“Marxism-Leninism…is only one strand of a progressive socialist tradition that also includes social democracy in its various forms, which is still a vital political force in most European countries — most prominently in Scandinavia,” writes Darrell Delamaide. “Comfortable in the conviction that the U.S. is the biggest, strongest economy in the world with the highest standard of living, Americans have for decades tended to sneer at these European countries as inferior, bogged down economically by anti-business policies.” We’re still stuck with visions of Russians in bread lines whenever we hear the word socialism (note the date of that link). Delamaide argues that we’ve been stuck listening to the same Republican/Conservative message since the end of World War Two. The one that relies on an “Us. v Them” dichotomy where everyone who doesn’t believe in the power of pure capitalism to set them free is a dirty, pinko commie. “But it is slowly dawning on wide portions of the American public — crushed by stagnant wages, robbed of middle-class jobs by competition with low-wage countries, deprived of health care, burdened by student debt and the astronomical costs of a college education — that this supposed superiority of ours is no longer true, if it ever was.” For example, in the last six years we’ve only heard the free-market alternative that Republicans and Libertarians have offered to Obamacare, and while many of us may not be satisfied with what the  ACA offers, we know that the lack of competition in the insurance market isn’t what is driving up the cost of healthcare. Capitalism has its place in the American economy, but so does socialism. When it comes to education, healthcare, criminal justice, infrastructure, emergency services, and utilities, we’ve already accepted socialism as a viable alternative to laissez-faire economics. A rose by any other name, as Shakespeare said, is still a rose. There’s no point in being afraid of a label. It’s what we answer to that matters. And if you label Bernie Sanders a socialist, he will answer to it. And so will I.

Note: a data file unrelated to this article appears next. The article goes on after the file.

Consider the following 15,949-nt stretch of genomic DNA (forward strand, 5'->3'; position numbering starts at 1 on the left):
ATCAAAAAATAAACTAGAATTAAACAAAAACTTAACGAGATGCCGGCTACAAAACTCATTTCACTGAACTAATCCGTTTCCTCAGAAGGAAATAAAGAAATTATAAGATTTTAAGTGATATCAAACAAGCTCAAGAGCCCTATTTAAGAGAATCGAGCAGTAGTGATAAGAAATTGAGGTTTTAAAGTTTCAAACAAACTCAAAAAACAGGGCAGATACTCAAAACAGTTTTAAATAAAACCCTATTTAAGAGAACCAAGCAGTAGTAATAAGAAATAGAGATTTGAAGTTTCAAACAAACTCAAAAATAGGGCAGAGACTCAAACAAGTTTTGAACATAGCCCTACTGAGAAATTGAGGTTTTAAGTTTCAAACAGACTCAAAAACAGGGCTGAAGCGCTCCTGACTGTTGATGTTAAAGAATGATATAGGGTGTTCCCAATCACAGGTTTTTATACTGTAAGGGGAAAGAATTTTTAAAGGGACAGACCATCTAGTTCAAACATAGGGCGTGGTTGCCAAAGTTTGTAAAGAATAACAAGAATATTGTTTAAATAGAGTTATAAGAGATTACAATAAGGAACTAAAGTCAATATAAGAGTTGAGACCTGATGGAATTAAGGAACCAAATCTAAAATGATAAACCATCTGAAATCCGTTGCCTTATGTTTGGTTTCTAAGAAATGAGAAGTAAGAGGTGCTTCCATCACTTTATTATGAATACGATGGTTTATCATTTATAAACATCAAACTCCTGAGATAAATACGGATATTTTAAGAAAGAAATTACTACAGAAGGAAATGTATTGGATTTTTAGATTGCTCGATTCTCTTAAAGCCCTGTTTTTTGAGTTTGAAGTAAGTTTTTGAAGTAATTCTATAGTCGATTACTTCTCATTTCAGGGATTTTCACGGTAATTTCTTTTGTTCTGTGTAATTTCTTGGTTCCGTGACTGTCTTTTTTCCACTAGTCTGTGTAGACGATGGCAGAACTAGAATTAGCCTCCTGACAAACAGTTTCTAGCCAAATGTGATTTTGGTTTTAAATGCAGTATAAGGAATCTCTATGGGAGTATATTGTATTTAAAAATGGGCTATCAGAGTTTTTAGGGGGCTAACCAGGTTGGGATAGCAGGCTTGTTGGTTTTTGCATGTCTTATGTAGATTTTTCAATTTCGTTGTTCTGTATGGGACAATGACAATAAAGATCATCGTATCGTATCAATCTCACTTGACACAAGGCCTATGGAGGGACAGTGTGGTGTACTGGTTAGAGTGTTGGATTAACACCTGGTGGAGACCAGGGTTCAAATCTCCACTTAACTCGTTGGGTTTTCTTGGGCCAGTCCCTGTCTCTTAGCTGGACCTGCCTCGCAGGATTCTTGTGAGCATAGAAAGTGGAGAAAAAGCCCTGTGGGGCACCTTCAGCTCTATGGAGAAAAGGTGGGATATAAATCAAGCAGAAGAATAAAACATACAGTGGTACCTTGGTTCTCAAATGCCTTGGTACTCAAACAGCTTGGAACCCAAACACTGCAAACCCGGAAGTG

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One comment on “Know Your Labels

  1. Question: if it was found that a lower tax *rate* on the wealthy actually produced more tax *revenue* from those wealthy, would you consider that a tax cut or a tax hike? And would you support it or oppose it?